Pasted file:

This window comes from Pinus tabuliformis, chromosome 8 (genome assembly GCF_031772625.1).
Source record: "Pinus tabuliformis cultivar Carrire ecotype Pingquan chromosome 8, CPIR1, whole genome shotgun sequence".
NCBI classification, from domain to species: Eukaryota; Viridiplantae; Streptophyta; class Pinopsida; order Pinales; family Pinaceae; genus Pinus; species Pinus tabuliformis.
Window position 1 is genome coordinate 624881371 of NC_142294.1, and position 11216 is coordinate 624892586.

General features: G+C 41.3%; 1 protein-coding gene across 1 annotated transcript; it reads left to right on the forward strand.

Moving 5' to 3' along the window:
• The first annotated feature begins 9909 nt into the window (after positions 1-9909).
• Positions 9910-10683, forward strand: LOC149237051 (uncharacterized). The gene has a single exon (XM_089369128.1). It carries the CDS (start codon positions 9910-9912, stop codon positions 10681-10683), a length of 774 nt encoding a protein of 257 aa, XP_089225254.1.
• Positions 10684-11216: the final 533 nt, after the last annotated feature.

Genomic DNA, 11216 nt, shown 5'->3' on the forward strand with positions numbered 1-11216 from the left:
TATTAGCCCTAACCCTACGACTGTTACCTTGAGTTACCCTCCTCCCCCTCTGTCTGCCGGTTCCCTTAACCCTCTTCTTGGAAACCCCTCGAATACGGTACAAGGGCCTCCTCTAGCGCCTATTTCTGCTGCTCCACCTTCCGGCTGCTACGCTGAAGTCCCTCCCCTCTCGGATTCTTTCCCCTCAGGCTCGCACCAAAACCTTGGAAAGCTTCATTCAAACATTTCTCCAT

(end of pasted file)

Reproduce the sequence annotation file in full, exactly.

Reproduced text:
This window comes from Pinus tabuliformis, chromosome 8 (genome assembly GCF_031772625.1).
Source record: "Pinus tabuliformis cultivar Carrire ecotype Pingquan chromosome 8, CPIR1, whole genome shotgun sequence".
NCBI classification, from domain to species: Eukaryota; Viridiplantae; Streptophyta; class Pinopsida; order Pinales; family Pinaceae; genus Pinus; species Pinus tabuliformis.
Window position 1 is genome coordinate 624881371 of NC_142294.1, and position 11216 is coordinate 624892586.

General features: G+C 41.3%; 1 protein-coding gene across 1 annotated transcript; it reads left to right on the forward strand.

Moving 5' to 3' along the window:
• The first annotated feature begins 9909 nt into the window (after positions 1-9909).
• Positions 9910-10683, forward strand: LOC149237051 (uncharacterized). The gene has a single exon (XM_089369128.1). It carries the CDS (start codon positions 9910-9912, stop codon positions 10681-10683), a length of 774 nt encoding a protein of 257 aa, XP_089225254.1.
• Positions 10684-11216: the final 533 nt, after the last annotated feature.

Genomic DNA, 11216 nt, shown 5'->3' on the forward strand with positions numbered 1-11216 from the left:
TATTAGCCCTAACCCTACGACTGTTACCTTGAGTTACCCTCCTCCCCCTCTGTCTGCCGGTTCCCTTAACCCTCTTCTTGGAAACCCCTCGAATACGGTACAAGGGCCTCCTCTAGCGCCTATTTCTGCTGCTCCACCTTCCGGCTGCTACGCTGAAGTCCCTCCCCTCTCGGATTCTTTCCCCTCAGGCTCGCACCAAAACCTTGGAAAGCTTCATTCAAACATTTCTCCAT